7. I will revisit the arbitration clause 20 in the agreement, it states:
“ In the event of any disagreement and/or dispute between the parties herein
pertaining to this Agreement to lease and subscription of shares and/or interpretation of any of the terms and/or clause herein contained which the parties have been unable to resolve amicably, the same shall be determined by arbitration as hereunder…”
8. Does this clause oust the jurisdiction of this court? I think not. In the case of Indigo EPZ Limited –V-Eastern and Southern African Trade & Development Bank Nairobi  1KLR 2002 the court held that,
“In any case…. (there) is a well settled general rule recognized (even) in the English courts which prohibits all agreements purporting to oust the jurisdiction of the court”
Further the court went on to make a holding that ,
“…..where parties have agreed to refer disputes to arbitration the position is that the jurisdiction to deal with substantive disputes and differences is given to the arbitrator and the Kenyan Courts retain residual jurisdiction to deal with peripheral matters and to see that any disputes or differences are dealt with in the manner agreed between the parties under the agreement”
9. My understanding of this decision is that the arbitral clause did not oust the jurisdiction of the court but gave an option for the parties to solve their dispute before coming to court. The plaintiff in this matter has not disputed that she continued exchanging correspondences with the defendants about the suit property and the agreement up till 28/09/2020 when the defendant made an offer for an alternative property which required fresh negotiations for the price. The plaintiff declined the new offer and asked for a refund which the defendant declined vide a letter dated 28/09/2020. The plaintiff filed the suit on 27/04/2021 about seven months after declining the defendant’s offer. If the defendant was serious on having this dispute dealt with at the arbitration level, then they would have initiated the process immediately the plaintiff sought a refund.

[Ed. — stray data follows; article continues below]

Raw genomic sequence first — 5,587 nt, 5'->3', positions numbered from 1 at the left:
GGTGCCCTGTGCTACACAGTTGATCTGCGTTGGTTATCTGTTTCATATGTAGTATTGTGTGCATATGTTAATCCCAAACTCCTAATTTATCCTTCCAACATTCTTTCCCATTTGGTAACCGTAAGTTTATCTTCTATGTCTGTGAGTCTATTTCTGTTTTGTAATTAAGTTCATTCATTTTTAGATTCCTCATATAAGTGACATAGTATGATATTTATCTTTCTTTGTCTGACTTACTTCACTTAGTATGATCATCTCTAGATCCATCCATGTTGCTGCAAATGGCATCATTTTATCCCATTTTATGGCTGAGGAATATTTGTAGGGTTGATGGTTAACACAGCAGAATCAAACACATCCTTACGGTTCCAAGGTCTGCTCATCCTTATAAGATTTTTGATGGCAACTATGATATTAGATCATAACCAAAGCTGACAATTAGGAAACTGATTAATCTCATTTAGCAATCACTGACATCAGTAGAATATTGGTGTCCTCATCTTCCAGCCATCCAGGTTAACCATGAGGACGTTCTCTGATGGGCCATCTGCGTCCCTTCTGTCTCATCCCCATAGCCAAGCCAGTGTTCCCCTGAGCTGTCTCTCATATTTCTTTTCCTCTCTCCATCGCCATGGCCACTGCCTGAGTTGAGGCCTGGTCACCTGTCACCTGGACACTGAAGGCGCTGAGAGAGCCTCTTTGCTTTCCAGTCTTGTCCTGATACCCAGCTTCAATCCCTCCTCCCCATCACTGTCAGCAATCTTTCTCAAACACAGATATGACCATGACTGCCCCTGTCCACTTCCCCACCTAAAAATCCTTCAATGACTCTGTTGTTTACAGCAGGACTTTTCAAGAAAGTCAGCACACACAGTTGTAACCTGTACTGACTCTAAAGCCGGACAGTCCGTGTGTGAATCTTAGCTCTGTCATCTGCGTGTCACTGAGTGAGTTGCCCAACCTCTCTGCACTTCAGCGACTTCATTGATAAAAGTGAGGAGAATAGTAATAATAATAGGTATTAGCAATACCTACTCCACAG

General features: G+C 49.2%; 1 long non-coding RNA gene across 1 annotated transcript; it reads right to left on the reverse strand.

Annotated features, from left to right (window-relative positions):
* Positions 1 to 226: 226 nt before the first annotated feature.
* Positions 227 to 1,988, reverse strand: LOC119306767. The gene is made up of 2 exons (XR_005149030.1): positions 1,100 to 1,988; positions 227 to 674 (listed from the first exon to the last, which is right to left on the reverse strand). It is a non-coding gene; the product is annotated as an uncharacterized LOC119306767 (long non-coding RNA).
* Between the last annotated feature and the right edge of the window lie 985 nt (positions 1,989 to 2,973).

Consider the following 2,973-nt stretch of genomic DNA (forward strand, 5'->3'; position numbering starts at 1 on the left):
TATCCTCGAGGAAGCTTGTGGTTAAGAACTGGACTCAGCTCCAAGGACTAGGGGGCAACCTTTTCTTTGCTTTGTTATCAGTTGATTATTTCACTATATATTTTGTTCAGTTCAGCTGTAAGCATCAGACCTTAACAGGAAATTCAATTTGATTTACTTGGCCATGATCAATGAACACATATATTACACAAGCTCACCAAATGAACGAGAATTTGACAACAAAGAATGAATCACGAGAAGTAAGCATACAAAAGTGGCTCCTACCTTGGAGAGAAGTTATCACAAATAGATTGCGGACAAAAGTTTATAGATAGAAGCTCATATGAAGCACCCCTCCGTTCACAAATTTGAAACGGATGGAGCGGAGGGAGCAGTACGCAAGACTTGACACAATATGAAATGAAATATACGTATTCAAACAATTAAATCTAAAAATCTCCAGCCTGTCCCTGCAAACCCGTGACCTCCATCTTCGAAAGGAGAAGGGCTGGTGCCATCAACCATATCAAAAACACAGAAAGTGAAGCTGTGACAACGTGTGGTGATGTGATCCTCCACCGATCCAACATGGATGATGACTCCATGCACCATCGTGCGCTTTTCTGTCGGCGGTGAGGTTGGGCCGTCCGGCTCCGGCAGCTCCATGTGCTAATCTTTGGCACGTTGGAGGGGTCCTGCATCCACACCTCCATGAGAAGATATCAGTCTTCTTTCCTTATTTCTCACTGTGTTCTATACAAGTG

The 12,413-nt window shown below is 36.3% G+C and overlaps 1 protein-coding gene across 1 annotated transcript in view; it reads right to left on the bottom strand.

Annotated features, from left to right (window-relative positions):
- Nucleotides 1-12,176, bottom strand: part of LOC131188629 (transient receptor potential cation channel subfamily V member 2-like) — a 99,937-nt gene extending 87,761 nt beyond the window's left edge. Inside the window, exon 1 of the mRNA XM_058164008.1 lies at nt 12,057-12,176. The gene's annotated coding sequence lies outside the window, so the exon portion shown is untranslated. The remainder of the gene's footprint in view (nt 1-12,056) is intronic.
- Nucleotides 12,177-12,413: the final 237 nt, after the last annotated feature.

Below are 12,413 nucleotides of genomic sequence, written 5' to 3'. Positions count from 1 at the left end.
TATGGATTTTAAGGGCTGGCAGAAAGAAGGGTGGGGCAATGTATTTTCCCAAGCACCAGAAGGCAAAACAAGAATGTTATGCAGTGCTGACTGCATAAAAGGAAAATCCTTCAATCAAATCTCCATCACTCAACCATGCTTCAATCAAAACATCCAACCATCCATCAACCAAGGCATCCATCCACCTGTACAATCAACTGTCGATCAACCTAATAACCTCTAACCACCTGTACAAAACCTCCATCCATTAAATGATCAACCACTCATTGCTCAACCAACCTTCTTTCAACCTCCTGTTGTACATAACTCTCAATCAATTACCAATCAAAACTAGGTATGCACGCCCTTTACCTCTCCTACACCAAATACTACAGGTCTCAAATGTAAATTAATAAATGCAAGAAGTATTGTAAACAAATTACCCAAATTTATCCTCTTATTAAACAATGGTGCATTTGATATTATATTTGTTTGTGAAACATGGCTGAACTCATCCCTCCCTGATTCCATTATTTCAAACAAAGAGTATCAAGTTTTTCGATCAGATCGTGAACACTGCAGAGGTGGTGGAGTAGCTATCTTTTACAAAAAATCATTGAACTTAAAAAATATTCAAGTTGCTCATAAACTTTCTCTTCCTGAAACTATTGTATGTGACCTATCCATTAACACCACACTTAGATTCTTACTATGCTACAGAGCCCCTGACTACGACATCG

10. The plaintiff has filled their submissions and I agree with the plaintiff’s submission that for a court to determine whether arbitration is appropriate the court would need to look at the arbitration agreement to determine whether there is a dispute capable of being referred to arbitration under the arbitration agreement. Where the arbitration agreement is null and void or in operative or where there is no dispute falling under the arbitration agreement, the court will not make a reference to arbitration. The Defendant has not in my view demonstrated there is a dispute which would require to be submitted to arbitration. I do not see how the defendant would possibly be able to demonstrate that there is such a dispute without filing an affidavit and/or making reference to other evidence to show that and if that happens, that would remove the matter from the purview of a preliminary objection as it would then cease to be a pure point of law as was decided in the case of Mukisa Biscuits Manufacturing Co. Ltd…Vs…West End Distributors Ltd (1969) EA 696 where a preliminary objection was defined as follows: